And having fun can lead to a deeper exploration of the sciences. In a recent PBS Newshour show, Dale Dougherty, editor and publisher of Make magazine and founder of Maker Faire, said
“I see making as a gateway to engineering and science. When I talk to engineers and scientists, I can ask them, what fascinated you as a kid? And someone said, well, you know, I used to take refrigerators apart.”
World Maker Faire has hundreds of these kind of fun opportunities for visitors. The two-day event brings together hundreds of “Makers” who show off their inventions and encourage visitors to become Makers themselves and to create, build and invent. In the process, they show us the “fun” in science, technology and math. When you see trendy people with their cool inventions, suddenly science and technology doesn’t seem so boring or geeky anymore. And when you get to invent your own cool products, a career choice in the sciences seems not only possible, but appealing.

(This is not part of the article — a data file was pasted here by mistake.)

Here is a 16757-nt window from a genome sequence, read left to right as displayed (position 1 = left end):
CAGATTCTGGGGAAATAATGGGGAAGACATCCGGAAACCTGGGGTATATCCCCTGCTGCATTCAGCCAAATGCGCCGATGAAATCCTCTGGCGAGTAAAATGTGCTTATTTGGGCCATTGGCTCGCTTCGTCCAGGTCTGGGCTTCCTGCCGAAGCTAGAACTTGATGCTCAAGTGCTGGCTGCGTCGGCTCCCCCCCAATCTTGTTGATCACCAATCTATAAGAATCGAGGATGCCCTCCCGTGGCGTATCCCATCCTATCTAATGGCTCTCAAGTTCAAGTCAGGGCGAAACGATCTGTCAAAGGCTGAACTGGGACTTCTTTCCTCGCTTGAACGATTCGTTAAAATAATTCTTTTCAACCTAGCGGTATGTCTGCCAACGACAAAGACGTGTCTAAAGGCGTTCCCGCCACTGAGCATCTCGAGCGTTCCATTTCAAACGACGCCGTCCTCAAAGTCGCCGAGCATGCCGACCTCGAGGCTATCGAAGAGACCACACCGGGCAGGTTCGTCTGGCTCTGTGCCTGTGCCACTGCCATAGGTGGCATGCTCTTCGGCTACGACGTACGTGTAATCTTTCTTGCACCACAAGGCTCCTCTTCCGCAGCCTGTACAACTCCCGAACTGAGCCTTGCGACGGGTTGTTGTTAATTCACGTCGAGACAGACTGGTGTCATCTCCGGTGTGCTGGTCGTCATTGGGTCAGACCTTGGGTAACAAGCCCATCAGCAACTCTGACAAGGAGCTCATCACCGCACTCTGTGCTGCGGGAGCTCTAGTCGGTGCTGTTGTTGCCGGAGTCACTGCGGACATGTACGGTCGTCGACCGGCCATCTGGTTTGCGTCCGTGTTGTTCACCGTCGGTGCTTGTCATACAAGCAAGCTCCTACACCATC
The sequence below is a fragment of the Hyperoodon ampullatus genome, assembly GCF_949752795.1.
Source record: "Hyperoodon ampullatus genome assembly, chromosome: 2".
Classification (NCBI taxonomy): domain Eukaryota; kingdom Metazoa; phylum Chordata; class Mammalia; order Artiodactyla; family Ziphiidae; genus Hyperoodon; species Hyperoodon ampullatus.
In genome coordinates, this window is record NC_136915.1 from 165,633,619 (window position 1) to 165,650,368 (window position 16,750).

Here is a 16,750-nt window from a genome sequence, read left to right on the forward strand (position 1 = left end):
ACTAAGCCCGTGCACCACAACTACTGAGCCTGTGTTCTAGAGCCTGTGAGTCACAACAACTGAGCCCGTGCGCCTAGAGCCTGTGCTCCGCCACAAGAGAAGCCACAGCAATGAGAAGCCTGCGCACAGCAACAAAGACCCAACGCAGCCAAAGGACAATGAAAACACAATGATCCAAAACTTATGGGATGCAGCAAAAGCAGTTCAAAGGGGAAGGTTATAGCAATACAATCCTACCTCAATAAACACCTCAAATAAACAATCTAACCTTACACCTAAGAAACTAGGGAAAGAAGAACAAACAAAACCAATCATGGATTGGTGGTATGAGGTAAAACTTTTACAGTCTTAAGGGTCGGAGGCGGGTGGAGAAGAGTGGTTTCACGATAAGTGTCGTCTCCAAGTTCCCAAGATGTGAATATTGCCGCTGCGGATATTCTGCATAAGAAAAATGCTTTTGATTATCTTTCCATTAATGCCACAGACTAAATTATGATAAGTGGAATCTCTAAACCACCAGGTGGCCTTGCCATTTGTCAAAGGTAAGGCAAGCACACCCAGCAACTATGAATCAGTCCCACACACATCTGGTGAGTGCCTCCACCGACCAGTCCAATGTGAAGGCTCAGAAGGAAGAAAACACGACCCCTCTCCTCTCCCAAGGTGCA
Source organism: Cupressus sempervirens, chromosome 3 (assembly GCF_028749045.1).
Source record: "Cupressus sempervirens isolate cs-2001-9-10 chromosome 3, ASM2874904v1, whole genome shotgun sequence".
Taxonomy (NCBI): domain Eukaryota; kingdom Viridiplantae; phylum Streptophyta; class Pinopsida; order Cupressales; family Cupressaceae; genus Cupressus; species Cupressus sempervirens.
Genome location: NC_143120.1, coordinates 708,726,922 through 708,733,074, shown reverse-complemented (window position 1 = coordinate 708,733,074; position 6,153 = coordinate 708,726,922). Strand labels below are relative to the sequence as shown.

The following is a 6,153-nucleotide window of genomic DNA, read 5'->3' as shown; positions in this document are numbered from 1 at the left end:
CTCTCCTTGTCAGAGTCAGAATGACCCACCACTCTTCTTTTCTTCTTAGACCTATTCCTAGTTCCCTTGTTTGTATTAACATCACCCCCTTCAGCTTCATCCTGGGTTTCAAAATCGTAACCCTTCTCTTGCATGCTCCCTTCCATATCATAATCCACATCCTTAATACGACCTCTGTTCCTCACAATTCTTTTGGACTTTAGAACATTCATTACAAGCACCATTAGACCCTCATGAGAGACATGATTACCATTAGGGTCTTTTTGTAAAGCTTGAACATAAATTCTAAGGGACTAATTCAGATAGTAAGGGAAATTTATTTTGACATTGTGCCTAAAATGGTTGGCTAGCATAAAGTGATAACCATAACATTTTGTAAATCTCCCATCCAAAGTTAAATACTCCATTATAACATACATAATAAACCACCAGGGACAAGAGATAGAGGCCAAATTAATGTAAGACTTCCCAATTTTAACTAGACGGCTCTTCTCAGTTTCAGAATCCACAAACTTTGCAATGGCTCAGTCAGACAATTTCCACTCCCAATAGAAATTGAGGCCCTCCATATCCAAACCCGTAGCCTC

NYSCI has been exploring ways to harness the spirit of “making” to increase interest in the sciences. NYSCI and Maker Faire staff worked to ensure that the inaugural World Maker Faire included a large range of activities for children and families. And after the festival, NYSCI hosted a two-day workshop with more than 80 leaders in education, science, technology and the arts to explore how the Maker movement can stimulate innovation in education.
This year’s Faire will be even bigger than last year, with hundreds of additional Makers and even more activities for children and families. And more opportunities to show kids and adults, that science is fun—whether or not you keep your computer in one piece.